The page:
The Indianapolis Star from Indianapolis, Indiana on July 23, 2001 · Page 28
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The Indianapolis Star from Indianapolis, Indiana · Page 28

Indianapolis, Indiana
Issue Date:
Monday, July 23, 2001
Page 28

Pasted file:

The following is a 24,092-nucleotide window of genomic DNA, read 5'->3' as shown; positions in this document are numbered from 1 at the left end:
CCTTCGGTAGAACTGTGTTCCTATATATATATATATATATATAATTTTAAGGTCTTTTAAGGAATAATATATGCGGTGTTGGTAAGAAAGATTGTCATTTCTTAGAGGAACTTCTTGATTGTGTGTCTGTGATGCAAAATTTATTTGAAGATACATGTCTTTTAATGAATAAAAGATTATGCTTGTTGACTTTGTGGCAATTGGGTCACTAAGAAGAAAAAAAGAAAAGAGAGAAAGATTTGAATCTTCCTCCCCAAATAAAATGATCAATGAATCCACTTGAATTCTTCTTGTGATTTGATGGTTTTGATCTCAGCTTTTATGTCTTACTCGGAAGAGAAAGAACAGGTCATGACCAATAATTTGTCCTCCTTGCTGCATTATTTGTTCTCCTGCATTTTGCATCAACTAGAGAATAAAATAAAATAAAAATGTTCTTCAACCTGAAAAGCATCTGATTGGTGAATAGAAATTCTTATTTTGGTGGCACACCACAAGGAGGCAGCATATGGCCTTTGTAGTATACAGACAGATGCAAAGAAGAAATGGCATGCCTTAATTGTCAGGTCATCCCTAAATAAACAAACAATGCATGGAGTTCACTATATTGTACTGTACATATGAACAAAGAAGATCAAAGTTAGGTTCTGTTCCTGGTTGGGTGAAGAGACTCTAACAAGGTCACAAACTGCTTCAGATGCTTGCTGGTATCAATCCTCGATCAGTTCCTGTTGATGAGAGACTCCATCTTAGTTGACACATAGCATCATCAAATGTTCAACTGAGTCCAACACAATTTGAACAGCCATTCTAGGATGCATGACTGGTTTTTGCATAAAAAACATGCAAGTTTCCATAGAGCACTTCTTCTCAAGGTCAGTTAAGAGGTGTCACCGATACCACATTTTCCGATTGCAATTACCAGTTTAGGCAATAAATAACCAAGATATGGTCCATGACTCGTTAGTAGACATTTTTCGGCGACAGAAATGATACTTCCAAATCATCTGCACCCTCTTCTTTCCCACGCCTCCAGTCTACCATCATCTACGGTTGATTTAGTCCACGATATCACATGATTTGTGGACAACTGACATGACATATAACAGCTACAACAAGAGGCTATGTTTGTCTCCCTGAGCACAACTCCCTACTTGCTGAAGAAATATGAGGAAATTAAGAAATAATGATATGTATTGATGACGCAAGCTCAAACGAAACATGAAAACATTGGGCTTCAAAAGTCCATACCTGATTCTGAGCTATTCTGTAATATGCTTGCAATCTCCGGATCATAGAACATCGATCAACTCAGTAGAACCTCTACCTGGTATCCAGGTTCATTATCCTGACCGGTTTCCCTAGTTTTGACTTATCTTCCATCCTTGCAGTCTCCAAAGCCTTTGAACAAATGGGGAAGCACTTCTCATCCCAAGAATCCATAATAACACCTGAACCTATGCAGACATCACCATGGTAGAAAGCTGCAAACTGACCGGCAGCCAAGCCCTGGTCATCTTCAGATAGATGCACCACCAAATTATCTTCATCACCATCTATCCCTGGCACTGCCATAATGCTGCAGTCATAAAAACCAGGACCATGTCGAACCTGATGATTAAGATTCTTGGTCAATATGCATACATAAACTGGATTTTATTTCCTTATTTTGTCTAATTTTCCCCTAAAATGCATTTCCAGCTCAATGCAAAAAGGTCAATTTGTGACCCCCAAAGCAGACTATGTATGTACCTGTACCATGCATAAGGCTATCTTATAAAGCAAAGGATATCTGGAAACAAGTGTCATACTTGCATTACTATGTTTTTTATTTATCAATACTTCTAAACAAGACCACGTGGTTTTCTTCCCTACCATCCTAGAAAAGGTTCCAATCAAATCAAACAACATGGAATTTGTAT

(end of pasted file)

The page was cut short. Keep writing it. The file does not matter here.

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CART stages another Michigan photo finish CART Continued from Page 1 But series officials say they must come up with better ways to slow cars on ovals. By Steve Ballard STAFF WRITER BROOKLYN, Mich. Two men who should know expect the Indy Racing League to provide a good show next year when it supplants Championship Auto Racing Teams at Michigan International Speedway. But it'll take some doing to match the dazzling display CART has put on the past two years, capped by Sunday's photo-finish win by Patrick Carpentier. Mike Hull, managing director of Ganassi Racing, and Kim Green, owner of Michael Andret-ti's car, have first-hand knowledge of the IRL machines from competing in the Indianapolis 500. And both say the IRL cars are tailor-made for Michigan's 2-mile There are new ads in the StarClassifieds every single morning. So if you don't see it THE today, check back tomorrow. To place an ad, call 444-4444 or visit CART NOTES banked oval. "Because of the nature of the racetrack, and the nature of the car, it'll be a fantastic race here," Hull said. "When they pile on the downforce, everybody comes back to the same speed, and with the banking and the width of the corners here, it'll be almost like an 1R0C race." Green wasn't quite as effusive and said the IRL will have to go some to match what he saw last year and again on Sunday. But the difference, he said, is that IRL cars are purpose-built for ovals and can run at a super-speedway such as Michigan with the regular rules package, whereas CART has to artificially match the cars to the racetrack. It didn't work in Texas, where CART had to cancel a race over safety concerns, and it awkwardly works in Michigan, where a huge rear wing the so-called Hand-ford device slows the car. sEKII3i i ffTliiinrtMftriniii MHWMIMM MMMM WjSMtZ rag "We're at the end of a rules cycle, and the current rules don't fit this type of racetrack," Green said. "We need to get the horsepower down." Hull agrees. "The way we administer the rules package for a racetrack like this needs some solid direction," he said. "We need foresight three and four years down the road to establish boundaries that can't be exceeded." The opposing forces inside CART are part of what Michigan International Speedway president Brett Shelton was referring to Friday when he said CART didn't have a clear plan for its future. While competition among the engine manufacturers has them constantly looking for ways to produce more speed, and the teams have been spending millions on wind-tunnel testing to make the cars go faster, the sanctioning body struggles to find ways to slow things down. Simply put, technology has surpassed the limits of what many W MMMM Simply Mute. racetracks can handle. Car owner Bobby Rahal, a former champion driver, spent much of his time as CARTs interim president last year trying to resolve the dilemma. "We're using crude equipment to mitigate the performance of these cars," he said this weekend. "We need to slow them down and then free them up to be more racing cars than they are now." Notes Rookie Scott Dixon hoped to celebrate his 21st birthday Sunday in victory lane enjoying his first legal drink of champagne. Instead, he finished 10th. "This was my first 500-miler and it was definitely a long day," he said. . . . Memo Gidley led 67 laps and was in contention until being penalized for excessive speed on pit lane. He wound up 14th. "They gave me the car to win and that's all I can ask for," he said. Contact Steve Ballard at 1-317-444-6184 or e-mail INDIANAPOLIS STAR INDYSTAR.COM chitti said he didn't want to make an issue of it and detract from Car-pentier's breakthrough victory. "It was unacceptably dangerous and he shouldn't have done it," the Scotsman said, "but at the end of the day the big thing is that Pat won the race." Tagliani was unapologetlc and made no bones about doing it more to help his teammate than himself. Carpentier tried to be diplomatic in thanking his helper while not offending the two men with whom he shared the podium. "When I saw him coming, I thought, 'Man, what is he doing?' " said Carpentier, who caught an earlier break when a caution allowed him to make up a lost lap. "But the way he did it was excellent. "I'm quite happy, I must admit. That's what teams are for, I guess. It was a risky move, but I've seen a lot more dangerous moves." Bryan Herta was on the point on the final restart, with Cristiano da Matta also in the five-way fray. Herta got a big jump at the start that he later admitted backfired on him. As he faded, finishing fifth behind da Matta, the eventual top three finishers took turns in the lead. A couple of times, they came across the stripe virtually three abreast. "Our plan was to stay in the lead group and attack at the end," Mexico's Jourdain said. "Everything went according to plan until the blue guys (Carpentier and Tagliani) got in the way." Herta's plan was to get far enough ahead that his pursuers couldn't use the aerodynamic draft to get back around him. "But I ended up Just giving them a huge run at me instead," he said moments after climbing, completely exhausted, from his car. "Everybody out there was really good today until the last 15 laps, then I saw more dirty pool than I've ever seen in my life." With his right foot on an icepack, Herta breathed a sigh of relief. "Not till you stop do you realize the enormous level of risk," he said. "I'm not happy with fifth, but I feel lucky to walk away." Lucky, too, to be walking were Team Rahal's Papis and Brack after making hard contact on the 233rd of 250 laps. The front-row starters ran together all day but got too close between turns three and four as Papis' car seemed to drift up the track into Brack's path. "I know the car had a chance to win, but it's now a pile in the paddock area," Brack said. "I hit pretty New Hampshire track receives criticism from NASCAR drivers By Eddie Pells ASSCCIATED PRESS LOUDON, N.H. Dale Jarrett thinks New Hampshire International Speedway is OK. Ah, how winning seems to smooth over the rough spots. Jarrett was among the few who didn't complain about the track after the New England 300 was complete Sunday. All week long, drivers groused about the flat turns and minimal banking. They worried about trying to find an outside groove. The new sealer applied this spring made things slick, and no fewer than five cars went sliding into the wall near turn one. The complaints were the last thing owner Bob Bahre wanted to hear. His track has come under criticism since the deaths of Kenny Irwin Jr. and Adam Petty last year. He spent big money to apply the sealer and grind down the rough spots. "A flat, tight, long straightaway track for Winston Cup cars is not suitable," second-place finisher Jeff Gordon said. "The Bahres have done everything they can possibly do to try to help us. But it hasn't worked. I don't know what it would take to make that happen." The only legitimate, green-flag pass for the lead came at the end, when Jarrett brushed aside Ricky Rudd for his fourth victory of the season. "They have a problem with this racetrack," Rudd said. "If it was mine, I would keep the bottom groove and resurface the second. The competition is dealing with it, so we have to deal with it. But that doesn't necessarily mean you have to enjoy it." Wallace out early Rusty Wallace's chance to gain ground in the Winston Cup points race ended early because of engine trouble. Wallace, who entered the race 189 points behind the leaders in fourth place, was knocked out of the race after just 11 laps. "We broke a motor," Wallace said. "I don't know what broke, but it seized up coming off of turn two." Wallace earned only 34 points for his 43rd-place finish, and fell from fourth to sixth place. M Harrah's 500 (Top finishers) Driver Car 1. Patrick Carpentier R-F 2. Dario Franchitti R-H 3. Michel Jourdain Jr. L-F 4. Cristiano da Matta L-T 5. Bryan Herta R-F 6. Alex Tagliani R-F 7. Paul Tracy R-H 8. Helio Castroneves R-H 9. Bruno Junqueira L-T 10. Scott Dixon R-T Chassis: R-Reynard, L-Lola Engines: H-Honda, F-Ford, T-Tc-yota Series Points leaders: Kenny Brack 84, Franchitti 81, Castroneves 75, Michael Andretti 73, da Matta 67 damn hard, but I'm OK." Papis, too, was uninjured but said, "I hurt inside." Team general manager Scott Roembke wore the look of a man who had Just seen a possible 1-2 finish turn into a two-car pileup. He said he heard the "ooooh" from the crowd and looked up to the video screen to see what had happened. "I saw one (Brack) hit the wall and then I saw the other and thought, 'He's got it saved. He's got it saved,' " Roembke said. But Papis continued across the track into the inside retaining wall. "Frustrated is not the word. Devastated is the word," Roembke said. "I have talked to both of them and we're going to sit down as a group and talk through It." The result lifted Franchitti past Helio Castroneves (eighth Sunday) and Michael Andretti (19th) to second in the season standings, just three points (84-81) behind Brack. Carpentier, 29, became the eighth winner in 10 races this season just a few days after being resigned for next year by team owner Jerry Forsythe. With the wide grin of a first-time winner, he said, "Maybe I shouldn't have signed, huh." Contact Steve Ballard at 1-317-444-6184 or via e-mail at " NASCAR NOTEBOOK VJinzionCup New England 300 (Top finishers) Driver Car 1. Dale Jarrett Ford 2. Jeff Gordon Chevrolet 3. Ricky Rudd Ford 4. Jimmy Spencer Ford 5. Tony Stewart Porttiac 6. Steve Park Chevrolet 7. Bobby Labonte Pontiac 8. Kevin Harvlck Chevrolet 9. Dale Earnhardt Jr. Chevrolet 10. Mike Wallace Ford Series points leaders: Jarrett 2,695, Gordon 2,695, Rudd 2,667, Stewart 2,421, Sterling Martin 2,414. Harvick's streak You can't win 'em all, even though it seemed that way during the great six-day ride Kevin Harvlck enjoyed. Harvlck made it two NASCAR victories in a row Saturday, piggybacking a Busch Series win Saturday night near St. Louis on top of his Winston Cup victory last week at Chicagoland. He was barely a factor Sunday. "It wasn't real fun to race," Har-vtck said. "It was just one of those deals where you had to follow each other around, and whoever missed the slick spots and torn-up spots were the ones who were going to do well." Notes John Andretti got pushed out of the lead pack after being given a stop-and-go penalty by NASCAR officials for ignoring a signal to stop as he was exiting pit road. ... Elliott Sadler was involved in two wrecks, including qpe with 28 laps to go. He was not si.riously injured.